Event: 03/23/2017 - 03/26/2017
Categories: Translation, Readings, Language, Linguistic Theory, Interdisciplinary.
Location: Baltimore, MD
Organization: Northeast Modern Language Association
Our Most Difficult Translations
The Sapir-Whorf Hypothesis asserts that the structure of a language determines or at least greatly influences the modes of thought and behavior characteristic of the culture in which it is spoken. If this is true, how "good" can any translation ever hope to be? Translators are invited to read from their English translations that proved particularly difficult.
The words Bread in English and Brot in German convey nothing of the French Revolution and the beheading of a monarch the way “Le Pain” does in French; even the more linguistically-related Italian Pane conveys nothing of that context. Similarly, the Germanic gemütlich needs four or five synonyms in English to convey the totality of the feeling and atmosphere it is meant to convey. Cozy does not begin to adequately translate gemütlich, and yet that is the translation most often found because it is, alas, as close as English will bring us.
I remember surprising a colleague with the observation that there is no word in French which adequately translates the concept of home: la maison (the house) or ma maison (my house) is a most inadequate equivalent for home and all the Gemütlichkeit inherent in a home.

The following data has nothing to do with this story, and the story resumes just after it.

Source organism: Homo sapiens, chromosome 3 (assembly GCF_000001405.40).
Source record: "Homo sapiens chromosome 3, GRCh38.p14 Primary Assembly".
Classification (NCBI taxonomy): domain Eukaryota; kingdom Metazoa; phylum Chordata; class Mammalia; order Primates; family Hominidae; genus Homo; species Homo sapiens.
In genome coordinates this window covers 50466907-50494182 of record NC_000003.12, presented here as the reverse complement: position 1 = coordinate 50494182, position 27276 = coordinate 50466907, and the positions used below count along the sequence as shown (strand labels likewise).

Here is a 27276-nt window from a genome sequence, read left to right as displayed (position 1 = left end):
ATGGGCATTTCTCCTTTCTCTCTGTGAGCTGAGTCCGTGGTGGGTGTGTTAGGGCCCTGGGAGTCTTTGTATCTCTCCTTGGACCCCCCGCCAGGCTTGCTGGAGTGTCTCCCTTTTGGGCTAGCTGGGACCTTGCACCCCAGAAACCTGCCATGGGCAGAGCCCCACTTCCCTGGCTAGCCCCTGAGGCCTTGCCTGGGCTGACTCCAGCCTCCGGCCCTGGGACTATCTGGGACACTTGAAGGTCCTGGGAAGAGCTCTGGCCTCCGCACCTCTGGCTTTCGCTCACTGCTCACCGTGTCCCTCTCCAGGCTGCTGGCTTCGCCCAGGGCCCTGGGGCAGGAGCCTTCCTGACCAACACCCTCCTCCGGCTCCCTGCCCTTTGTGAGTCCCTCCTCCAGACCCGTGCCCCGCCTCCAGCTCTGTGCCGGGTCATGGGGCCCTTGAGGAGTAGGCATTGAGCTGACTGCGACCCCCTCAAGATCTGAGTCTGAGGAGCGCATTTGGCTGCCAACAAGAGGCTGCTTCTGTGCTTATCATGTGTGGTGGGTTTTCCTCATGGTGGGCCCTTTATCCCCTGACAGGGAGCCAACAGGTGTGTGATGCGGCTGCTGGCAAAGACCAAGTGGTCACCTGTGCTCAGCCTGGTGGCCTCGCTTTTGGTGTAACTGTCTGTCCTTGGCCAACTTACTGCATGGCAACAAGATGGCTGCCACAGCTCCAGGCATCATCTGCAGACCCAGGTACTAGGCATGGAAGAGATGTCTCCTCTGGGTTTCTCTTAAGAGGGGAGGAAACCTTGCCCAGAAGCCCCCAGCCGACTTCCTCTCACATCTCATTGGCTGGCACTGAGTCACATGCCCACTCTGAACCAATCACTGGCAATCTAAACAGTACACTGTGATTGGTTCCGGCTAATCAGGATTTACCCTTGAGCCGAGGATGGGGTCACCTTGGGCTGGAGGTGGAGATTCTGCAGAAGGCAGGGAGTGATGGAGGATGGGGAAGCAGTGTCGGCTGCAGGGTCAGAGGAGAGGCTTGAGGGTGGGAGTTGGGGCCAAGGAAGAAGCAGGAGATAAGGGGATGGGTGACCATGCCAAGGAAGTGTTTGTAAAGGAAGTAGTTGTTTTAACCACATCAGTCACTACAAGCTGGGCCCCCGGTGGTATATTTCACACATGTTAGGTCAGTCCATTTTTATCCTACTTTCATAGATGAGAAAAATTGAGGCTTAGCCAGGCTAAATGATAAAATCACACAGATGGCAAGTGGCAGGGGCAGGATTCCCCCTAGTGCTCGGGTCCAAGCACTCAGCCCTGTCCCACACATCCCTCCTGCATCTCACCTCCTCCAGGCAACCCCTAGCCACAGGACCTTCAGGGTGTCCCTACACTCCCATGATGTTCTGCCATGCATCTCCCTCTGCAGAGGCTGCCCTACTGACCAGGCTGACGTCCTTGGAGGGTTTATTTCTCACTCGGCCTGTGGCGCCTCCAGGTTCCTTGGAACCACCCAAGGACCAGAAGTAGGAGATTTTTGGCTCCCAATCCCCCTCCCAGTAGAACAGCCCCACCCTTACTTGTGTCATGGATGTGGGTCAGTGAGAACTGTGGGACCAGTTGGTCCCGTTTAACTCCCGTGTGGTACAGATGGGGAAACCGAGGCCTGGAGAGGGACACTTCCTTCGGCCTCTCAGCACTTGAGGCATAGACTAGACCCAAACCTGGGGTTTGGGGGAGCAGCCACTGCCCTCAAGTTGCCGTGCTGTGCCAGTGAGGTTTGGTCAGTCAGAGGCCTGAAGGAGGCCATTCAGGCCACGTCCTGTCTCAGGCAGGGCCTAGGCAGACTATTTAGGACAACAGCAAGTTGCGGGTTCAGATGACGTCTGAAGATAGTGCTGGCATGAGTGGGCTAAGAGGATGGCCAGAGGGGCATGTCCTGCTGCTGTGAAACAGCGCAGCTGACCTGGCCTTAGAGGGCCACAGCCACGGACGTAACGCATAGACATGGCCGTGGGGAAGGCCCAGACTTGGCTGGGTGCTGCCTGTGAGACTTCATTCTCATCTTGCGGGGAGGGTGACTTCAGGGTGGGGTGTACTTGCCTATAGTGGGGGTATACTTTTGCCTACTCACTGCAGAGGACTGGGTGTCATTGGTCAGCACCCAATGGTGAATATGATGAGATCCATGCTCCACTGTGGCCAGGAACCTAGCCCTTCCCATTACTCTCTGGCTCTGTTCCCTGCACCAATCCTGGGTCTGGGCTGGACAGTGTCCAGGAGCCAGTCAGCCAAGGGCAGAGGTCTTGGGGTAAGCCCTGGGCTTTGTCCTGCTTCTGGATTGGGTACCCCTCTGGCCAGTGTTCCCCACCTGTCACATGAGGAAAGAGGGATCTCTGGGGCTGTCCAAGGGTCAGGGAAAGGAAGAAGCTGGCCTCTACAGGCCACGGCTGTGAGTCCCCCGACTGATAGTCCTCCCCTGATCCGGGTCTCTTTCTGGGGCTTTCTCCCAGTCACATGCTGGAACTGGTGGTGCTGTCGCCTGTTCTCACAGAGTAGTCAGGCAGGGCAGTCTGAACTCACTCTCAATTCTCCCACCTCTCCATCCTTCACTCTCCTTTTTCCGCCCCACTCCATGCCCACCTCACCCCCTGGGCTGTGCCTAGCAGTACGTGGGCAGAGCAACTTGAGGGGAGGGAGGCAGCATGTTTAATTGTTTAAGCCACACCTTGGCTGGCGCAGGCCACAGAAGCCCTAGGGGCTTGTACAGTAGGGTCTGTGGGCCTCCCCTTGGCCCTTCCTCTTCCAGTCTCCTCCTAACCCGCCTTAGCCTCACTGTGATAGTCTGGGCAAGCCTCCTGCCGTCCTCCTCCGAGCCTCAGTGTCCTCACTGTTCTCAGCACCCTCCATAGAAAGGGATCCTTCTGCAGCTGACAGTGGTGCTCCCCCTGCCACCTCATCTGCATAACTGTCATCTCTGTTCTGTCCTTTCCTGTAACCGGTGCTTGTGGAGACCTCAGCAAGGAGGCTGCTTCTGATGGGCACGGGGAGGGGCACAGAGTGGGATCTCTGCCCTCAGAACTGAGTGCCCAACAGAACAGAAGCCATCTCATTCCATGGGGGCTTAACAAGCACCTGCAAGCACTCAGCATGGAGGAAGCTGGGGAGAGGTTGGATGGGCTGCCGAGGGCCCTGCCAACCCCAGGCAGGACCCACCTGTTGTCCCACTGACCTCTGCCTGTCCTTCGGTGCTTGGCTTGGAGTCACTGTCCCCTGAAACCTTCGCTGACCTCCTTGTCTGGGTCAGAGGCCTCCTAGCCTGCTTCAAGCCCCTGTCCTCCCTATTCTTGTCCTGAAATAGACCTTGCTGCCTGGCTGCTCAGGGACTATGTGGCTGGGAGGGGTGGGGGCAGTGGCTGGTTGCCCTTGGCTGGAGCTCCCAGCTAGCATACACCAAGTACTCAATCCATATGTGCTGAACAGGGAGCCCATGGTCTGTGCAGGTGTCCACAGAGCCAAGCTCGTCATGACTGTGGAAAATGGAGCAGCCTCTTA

Regrettably, the translator must often choose only one word where many might truly called for, or risk being accused of being a poor translator. It isn’t just Poetry that is “lost in translation,” it is—for lack of a better word—a culture, a Weltanschauung.
Translators are invited to read 15-20 minutes from one or more samples of translation that they found particularly challenging for any number of reasons. The texts can be prose, poetry, plays or screenplays...and there is no restriction as to genre; the only requirement is that the source text presented a new or unusual challenge at the time of translation. After each reading, there will be 5 minutes of Q&A during which the presenter will be expected to articulate in as much detail as possible what the difficulty consisted in, what theoretical considerations came to mind, and what practical solutions were devised.
NeMLA formatting standards: Paper Title: 100 characters (including spaces) Paper Abstract: 300 words
Starting June 15th, please submit abstracts for this panel here:
48th Annual NeMLA Convention - Baltimore, Maryland | March 23 - 26th, 2017
Deadline for submissions: September 30, 2016
Decision e-mails will be sent by October 15th.
NEMLA asks that accepted and confirmed panelists pay their membership/registration fees no later than December 1, 2016 in order to present at the 2017 convention.